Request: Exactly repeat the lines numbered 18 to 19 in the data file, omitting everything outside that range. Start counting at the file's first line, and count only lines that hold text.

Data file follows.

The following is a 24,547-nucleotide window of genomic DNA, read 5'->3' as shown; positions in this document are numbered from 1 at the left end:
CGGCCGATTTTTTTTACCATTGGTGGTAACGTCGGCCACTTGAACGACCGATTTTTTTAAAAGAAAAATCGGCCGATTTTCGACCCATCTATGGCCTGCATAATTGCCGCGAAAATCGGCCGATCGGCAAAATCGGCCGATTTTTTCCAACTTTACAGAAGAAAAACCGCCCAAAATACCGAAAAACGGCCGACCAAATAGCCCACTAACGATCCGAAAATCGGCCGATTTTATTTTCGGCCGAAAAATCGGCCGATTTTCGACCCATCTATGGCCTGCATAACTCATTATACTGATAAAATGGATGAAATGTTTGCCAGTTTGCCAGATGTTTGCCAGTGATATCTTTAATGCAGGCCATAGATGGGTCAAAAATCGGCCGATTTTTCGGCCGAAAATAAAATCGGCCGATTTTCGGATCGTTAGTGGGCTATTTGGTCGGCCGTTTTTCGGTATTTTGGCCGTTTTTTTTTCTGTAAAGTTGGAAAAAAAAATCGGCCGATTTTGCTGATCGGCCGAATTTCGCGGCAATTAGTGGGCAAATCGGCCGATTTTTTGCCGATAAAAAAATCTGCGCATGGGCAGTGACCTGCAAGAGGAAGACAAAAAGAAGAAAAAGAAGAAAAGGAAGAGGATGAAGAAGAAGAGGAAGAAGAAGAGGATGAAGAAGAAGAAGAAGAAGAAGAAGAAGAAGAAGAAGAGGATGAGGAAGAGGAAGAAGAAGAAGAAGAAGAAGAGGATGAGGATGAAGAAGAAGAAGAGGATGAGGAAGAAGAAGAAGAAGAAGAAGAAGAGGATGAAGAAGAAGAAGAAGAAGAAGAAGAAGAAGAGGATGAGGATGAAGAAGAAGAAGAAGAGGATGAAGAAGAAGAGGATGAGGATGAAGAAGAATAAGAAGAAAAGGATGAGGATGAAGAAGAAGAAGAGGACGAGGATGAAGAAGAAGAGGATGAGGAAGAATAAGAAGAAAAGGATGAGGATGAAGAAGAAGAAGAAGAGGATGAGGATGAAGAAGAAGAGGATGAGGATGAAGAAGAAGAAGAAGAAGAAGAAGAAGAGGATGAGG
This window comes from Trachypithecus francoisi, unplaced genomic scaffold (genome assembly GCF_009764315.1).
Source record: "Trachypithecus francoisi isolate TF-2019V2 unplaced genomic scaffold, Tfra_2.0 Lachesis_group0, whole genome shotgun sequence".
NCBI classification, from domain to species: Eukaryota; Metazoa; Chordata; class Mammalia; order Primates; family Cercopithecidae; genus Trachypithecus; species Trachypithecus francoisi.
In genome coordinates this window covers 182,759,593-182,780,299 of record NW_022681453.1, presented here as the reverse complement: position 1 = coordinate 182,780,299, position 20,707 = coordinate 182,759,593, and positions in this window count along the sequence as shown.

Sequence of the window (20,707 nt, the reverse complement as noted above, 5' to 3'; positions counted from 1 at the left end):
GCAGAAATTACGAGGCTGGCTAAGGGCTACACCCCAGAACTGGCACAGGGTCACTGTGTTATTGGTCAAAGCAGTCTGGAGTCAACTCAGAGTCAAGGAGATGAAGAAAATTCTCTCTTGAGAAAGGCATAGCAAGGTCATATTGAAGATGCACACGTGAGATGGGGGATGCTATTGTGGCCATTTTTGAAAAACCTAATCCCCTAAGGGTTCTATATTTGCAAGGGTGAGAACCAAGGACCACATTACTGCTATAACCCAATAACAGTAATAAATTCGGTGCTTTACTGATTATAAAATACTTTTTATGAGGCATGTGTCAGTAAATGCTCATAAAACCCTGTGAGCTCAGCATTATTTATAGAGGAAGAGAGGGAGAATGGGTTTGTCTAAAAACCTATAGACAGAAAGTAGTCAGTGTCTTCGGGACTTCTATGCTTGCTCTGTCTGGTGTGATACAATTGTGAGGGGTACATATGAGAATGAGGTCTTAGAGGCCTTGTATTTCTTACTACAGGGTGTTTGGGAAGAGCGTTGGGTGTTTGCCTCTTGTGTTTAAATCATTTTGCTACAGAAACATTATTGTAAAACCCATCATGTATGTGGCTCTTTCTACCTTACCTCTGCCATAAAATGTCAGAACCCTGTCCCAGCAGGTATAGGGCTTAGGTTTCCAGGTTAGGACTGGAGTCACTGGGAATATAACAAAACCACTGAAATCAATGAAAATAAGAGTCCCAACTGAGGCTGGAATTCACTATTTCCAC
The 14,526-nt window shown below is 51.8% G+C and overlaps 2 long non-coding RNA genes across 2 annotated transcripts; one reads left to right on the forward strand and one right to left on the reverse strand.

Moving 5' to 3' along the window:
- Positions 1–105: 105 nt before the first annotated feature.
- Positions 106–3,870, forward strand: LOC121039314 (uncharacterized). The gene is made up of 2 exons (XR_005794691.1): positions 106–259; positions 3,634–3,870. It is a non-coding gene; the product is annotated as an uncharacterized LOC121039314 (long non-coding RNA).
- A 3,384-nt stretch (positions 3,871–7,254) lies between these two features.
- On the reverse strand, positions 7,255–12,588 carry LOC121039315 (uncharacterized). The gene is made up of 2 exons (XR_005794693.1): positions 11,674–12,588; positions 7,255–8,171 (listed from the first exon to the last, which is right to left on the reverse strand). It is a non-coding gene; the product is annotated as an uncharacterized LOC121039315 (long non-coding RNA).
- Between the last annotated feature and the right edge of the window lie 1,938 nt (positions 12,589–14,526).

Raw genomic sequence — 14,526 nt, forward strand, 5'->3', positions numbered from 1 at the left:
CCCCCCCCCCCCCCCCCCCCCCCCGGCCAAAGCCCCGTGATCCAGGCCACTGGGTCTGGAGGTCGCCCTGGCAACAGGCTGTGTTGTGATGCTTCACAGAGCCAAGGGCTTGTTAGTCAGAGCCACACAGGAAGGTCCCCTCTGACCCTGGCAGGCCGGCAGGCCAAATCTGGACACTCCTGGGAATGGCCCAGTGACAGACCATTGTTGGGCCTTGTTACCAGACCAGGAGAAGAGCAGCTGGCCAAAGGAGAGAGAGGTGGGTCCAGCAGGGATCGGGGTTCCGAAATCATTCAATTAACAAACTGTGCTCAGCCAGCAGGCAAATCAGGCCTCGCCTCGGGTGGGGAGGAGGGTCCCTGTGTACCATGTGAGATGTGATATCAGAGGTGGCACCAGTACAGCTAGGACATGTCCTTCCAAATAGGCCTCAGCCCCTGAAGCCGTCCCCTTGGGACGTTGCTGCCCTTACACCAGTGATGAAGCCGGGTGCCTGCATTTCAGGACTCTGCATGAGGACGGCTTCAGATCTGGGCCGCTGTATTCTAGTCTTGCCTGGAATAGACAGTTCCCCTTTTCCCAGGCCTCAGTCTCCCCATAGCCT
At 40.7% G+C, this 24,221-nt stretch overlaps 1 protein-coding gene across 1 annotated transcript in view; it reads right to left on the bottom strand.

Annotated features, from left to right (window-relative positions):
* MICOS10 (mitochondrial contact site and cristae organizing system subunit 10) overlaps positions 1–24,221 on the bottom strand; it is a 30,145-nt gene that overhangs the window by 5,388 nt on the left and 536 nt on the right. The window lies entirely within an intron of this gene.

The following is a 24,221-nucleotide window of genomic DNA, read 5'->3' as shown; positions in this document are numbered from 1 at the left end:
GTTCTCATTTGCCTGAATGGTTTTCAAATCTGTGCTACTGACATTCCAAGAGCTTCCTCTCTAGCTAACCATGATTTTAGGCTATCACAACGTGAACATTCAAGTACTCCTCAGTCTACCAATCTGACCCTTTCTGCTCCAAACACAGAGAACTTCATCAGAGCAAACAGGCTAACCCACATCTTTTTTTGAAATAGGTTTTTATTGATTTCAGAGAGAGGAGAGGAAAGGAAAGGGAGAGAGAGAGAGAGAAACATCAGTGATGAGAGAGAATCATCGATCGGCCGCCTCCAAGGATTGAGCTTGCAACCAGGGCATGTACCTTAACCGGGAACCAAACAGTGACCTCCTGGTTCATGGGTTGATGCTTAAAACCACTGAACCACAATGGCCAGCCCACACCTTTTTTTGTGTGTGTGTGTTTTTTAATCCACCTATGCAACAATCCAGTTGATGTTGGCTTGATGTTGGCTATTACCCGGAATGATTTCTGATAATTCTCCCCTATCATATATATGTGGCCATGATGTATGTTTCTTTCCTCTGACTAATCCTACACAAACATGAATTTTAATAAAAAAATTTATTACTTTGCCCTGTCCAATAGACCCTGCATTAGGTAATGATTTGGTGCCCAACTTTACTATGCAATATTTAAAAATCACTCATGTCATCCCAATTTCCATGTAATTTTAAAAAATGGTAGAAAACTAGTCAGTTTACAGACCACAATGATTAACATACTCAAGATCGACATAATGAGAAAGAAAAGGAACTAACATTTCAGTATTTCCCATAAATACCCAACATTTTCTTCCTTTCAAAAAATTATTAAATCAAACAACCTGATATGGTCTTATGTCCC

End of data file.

At 40.7% G+C, this 24,221-nt stretch overlaps 1 protein-coding gene across 1 annotated transcript in view; it reads right to left on the bottom strand.

Annotated features, from left to right (window-relative positions):